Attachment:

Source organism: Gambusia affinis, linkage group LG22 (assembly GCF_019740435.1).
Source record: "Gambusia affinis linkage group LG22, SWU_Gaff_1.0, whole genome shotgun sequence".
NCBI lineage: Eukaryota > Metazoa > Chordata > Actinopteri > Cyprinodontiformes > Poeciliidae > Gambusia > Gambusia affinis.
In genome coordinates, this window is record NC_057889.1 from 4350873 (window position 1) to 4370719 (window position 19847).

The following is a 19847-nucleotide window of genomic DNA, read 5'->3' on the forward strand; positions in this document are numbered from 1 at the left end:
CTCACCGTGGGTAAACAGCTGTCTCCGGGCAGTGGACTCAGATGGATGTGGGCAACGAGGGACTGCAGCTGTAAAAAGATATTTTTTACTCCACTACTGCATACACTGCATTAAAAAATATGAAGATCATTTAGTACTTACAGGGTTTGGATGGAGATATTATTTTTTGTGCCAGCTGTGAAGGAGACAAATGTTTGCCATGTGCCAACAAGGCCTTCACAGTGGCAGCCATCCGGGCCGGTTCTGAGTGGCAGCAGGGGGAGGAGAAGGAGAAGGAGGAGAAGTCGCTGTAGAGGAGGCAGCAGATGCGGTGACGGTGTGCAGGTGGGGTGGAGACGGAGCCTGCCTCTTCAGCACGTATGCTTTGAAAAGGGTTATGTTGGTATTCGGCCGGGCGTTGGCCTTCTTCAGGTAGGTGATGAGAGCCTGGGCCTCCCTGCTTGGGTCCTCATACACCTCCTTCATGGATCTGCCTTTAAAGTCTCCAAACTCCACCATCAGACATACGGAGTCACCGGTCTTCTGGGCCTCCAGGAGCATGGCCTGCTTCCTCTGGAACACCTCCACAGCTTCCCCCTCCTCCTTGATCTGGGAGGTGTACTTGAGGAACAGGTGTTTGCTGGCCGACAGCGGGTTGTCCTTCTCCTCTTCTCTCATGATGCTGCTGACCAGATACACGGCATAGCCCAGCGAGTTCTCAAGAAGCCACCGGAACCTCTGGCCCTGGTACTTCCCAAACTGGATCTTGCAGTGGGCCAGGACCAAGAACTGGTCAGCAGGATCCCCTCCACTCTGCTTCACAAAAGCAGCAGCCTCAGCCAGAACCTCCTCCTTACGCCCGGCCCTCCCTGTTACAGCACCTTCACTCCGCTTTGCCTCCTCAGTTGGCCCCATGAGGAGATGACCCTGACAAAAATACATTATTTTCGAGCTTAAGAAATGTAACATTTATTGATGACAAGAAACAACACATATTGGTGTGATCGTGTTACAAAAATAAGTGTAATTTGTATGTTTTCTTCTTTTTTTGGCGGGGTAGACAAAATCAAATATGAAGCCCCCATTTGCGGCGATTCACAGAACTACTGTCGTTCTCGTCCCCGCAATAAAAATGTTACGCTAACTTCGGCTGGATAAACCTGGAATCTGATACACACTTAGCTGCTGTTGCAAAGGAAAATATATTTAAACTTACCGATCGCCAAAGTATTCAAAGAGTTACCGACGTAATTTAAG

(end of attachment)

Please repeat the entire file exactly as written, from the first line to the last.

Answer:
Source organism: Gambusia affinis, linkage group LG22 (assembly GCF_019740435.1).
Source record: "Gambusia affinis linkage group LG22, SWU_Gaff_1.0, whole genome shotgun sequence".
NCBI lineage: Eukaryota > Metazoa > Chordata > Actinopteri > Cyprinodontiformes > Poeciliidae > Gambusia > Gambusia affinis.
In genome coordinates, this window is record NC_057889.1 from 4350873 (window position 1) to 4370719 (window position 19847).

The following is a 19847-nucleotide window of genomic DNA, read 5'->3' on the forward strand; positions in this document are numbered from 1 at the left end:
CTCACCGTGGGTAAACAGCTGTCTCCGGGCAGTGGACTCAGATGGATGTGGGCAACGAGGGACTGCAGCTGTAAAAAGATATTTTTTACTCCACTACTGCATACACTGCATTAAAAAATATGAAGATCATTTAGTACTTACAGGGTTTGGATGGAGATATTATTTTTTGTGCCAGCTGTGAAGGAGACAAATGTTTGCCATGTGCCAACAAGGCCTTCACAGTGGCAGCCATCCGGGCCGGTTCTGAGTGGCAGCAGGGGGAGGAGAAGGAGAAGGAGGAGAAGTCGCTGTAGAGGAGGCAGCAGATGCGGTGACGGTGTGCAGGTGGGGTGGAGACGGAGCCTGCCTCTTCAGCACGTATGCTTTGAAAAGGGTTATGTTGGTATTCGGCCGGGCGTTGGCCTTCTTCAGGTAGGTGATGAGAGCCTGGGCCTCCCTGCTTGGGTCCTCATACACCTCCTTCATGGATCTGCCTTTAAAGTCTCCAAACTCCACCATCAGACATACGGAGTCACCGGTCTTCTGGGCCTCCAGGAGCATGGCCTGCTTCCTCTGGAACACCTCCACAGCTTCCCCCTCCTCCTTGATCTGGGAGGTGTACTTGAGGAACAGGTGTTTGCTGGCCGACAGCGGGTTGTCCTTCTCCTCTTCTCTCATGATGCTGCTGACCAGATACACGGCATAGCCCAGCGAGTTCTCAAGAAGCCACCGGAACCTCTGGCCCTGGTACTTCCCAAACTGGATCTTGCAGTGGGCCAGGACCAAGAACTGGTCAGCAGGATCCCCTCCACTCTGCTTCACAAAAGCAGCAGCCTCAGCCAGAACCTCCTCCTTACGCCCGGCCCTCCCTGTTACAGCACCTTCACTCCGCTTTGCCTCCTCAGTTGGCCCCATGAGGAGATGACCCTGACAAAAATACATTATTTTCGAGCTTAAGAAATGTAACATTTATTGATGACAAGAAACAACACATATTGGTGTGATCGTGTTACAAAAATAAGTGTAATTTGTATGTTTTCTTCTTTTTTTGGCGGGGTAGACAAAATCAAATATGAAGCCCCCATTTGCGGCGATTCACAGAACTACTGTCGTTCTCGTCCCCGCAATAAAAATGTTACGCTAACTTCGGCTGGATAAACCTGGAATCTGATACACACTTAGCTGCTGTTGCAAAGGAAAATATATTTAAACTTACCGATCGCCAAAGTATTCAAAGAGTTACCGACGTAATTTAAG